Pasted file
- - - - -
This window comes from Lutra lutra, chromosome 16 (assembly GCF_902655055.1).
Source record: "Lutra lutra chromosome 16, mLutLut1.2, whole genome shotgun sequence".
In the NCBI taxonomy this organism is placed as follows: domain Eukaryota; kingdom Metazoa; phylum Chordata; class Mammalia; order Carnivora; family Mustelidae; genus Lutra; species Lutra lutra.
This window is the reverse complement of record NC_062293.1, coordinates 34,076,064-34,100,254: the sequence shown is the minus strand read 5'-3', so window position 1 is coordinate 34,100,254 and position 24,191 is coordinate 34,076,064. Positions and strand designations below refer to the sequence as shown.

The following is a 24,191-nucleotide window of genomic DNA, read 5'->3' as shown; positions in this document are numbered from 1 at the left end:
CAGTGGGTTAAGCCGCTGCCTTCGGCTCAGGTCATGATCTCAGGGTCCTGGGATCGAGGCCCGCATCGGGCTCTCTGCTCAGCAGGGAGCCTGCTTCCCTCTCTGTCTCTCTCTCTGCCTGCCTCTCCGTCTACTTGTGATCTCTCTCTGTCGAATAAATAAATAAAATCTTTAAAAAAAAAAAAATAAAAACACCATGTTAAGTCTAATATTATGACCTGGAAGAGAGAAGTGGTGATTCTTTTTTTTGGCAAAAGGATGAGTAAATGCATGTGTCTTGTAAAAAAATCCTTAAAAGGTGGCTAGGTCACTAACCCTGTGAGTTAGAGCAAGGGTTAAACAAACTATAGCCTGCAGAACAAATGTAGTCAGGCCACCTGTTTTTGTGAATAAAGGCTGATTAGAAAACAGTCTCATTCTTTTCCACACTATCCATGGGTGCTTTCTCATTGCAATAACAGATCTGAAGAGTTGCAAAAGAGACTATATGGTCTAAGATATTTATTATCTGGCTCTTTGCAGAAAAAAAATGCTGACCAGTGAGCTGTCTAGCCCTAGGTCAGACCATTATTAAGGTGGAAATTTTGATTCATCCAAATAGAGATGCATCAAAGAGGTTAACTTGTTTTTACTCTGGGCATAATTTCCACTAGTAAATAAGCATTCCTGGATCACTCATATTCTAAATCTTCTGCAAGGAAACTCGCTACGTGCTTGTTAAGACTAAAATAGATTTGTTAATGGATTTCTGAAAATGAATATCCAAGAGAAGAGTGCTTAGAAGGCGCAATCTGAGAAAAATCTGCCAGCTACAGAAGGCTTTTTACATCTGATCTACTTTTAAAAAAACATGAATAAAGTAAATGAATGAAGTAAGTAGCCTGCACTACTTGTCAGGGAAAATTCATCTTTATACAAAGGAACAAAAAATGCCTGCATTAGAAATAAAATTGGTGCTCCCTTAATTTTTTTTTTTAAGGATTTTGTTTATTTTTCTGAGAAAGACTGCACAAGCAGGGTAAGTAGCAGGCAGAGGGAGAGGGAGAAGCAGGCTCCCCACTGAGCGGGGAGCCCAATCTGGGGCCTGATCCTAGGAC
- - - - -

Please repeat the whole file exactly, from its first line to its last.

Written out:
This window comes from Lutra lutra, chromosome 16 (assembly GCF_902655055.1).
Source record: "Lutra lutra chromosome 16, mLutLut1.2, whole genome shotgun sequence".
In the NCBI taxonomy this organism is placed as follows: domain Eukaryota; kingdom Metazoa; phylum Chordata; class Mammalia; order Carnivora; family Mustelidae; genus Lutra; species Lutra lutra.
This window is the reverse complement of record NC_062293.1, coordinates 34,076,064-34,100,254: the sequence shown is the minus strand read 5'-3', so window position 1 is coordinate 34,100,254 and position 24,191 is coordinate 34,076,064. Positions and strand designations below refer to the sequence as shown.

The following is a 24,191-nucleotide window of genomic DNA, read 5'->3' as shown; positions in this document are numbered from 1 at the left end:
CAGTGGGTTAAGCCGCTGCCTTCGGCTCAGGTCATGATCTCAGGGTCCTGGGATCGAGGCCCGCATCGGGCTCTCTGCTCAGCAGGGAGCCTGCTTCCCTCTCTGTCTCTCTCTCTGCCTGCCTCTCCGTCTACTTGTGATCTCTCTCTGTCGAATAAATAAATAAAATCTTTAAAAAAAAAAAAATAAAAACACCATGTTAAGTCTAATATTATGACCTGGAAGAGAGAAGTGGTGATTCTTTTTTTTGGCAAAAGGATGAGTAAATGCATGTGTCTTGTAAAAAAATCCTTAAAAGGTGGCTAGGTCACTAACCCTGTGAGTTAGAGCAAGGGTTAAACAAACTATAGCCTGCAGAACAAATGTAGTCAGGCCACCTGTTTTTGTGAATAAAGGCTGATTAGAAAACAGTCTCATTCTTTTCCACACTATCCATGGGTGCTTTCTCATTGCAATAACAGATCTGAAGAGTTGCAAAAGAGACTATATGGTCTAAGATATTTATTATCTGGCTCTTTGCAGAAAAAAAATGCTGACCAGTGAGCTGTCTAGCCCTAGGTCAGACCATTATTAAGGTGGAAATTTTGATTCATCCAAATAGAGATGCATCAAAGAGGTTAACTTGTTTTTACTCTGGGCATAATTTCCACTAGTAAATAAGCATTCCTGGATCACTCATATTCTAAATCTTCTGCAAGGAAACTCGCTACGTGCTTGTTAAGACTAAAATAGATTTGTTAATGGATTTCTGAAAATGAATATCCAAGAGAAGAGTGCTTAGAAGGCGCAATCTGAGAAAAATCTGCCAGCTACAGAAGGCTTTTTACATCTGATCTACTTTTAAAAAAACATGAATAAAGTAAATGAATGAAGTAAGTAGCCTGCACTACTTGTCAGGGAAAATTCATCTTTATACAAAGGAACAAAAAATGCCTGCATTAGAAATAAAATTGGTGCTCCCTTAATTTTTTTTTTTAAGGATTTTGTTTATTTTTCTGAGAAAGACTGCACAAGCAGGGTAAGTAGCAGGCAGAGGGAGAGGGAGAAGCAGGCTCCCCACTGAGCGGGGAGCCCAATCTGGGGCCTGATCCTAGGAC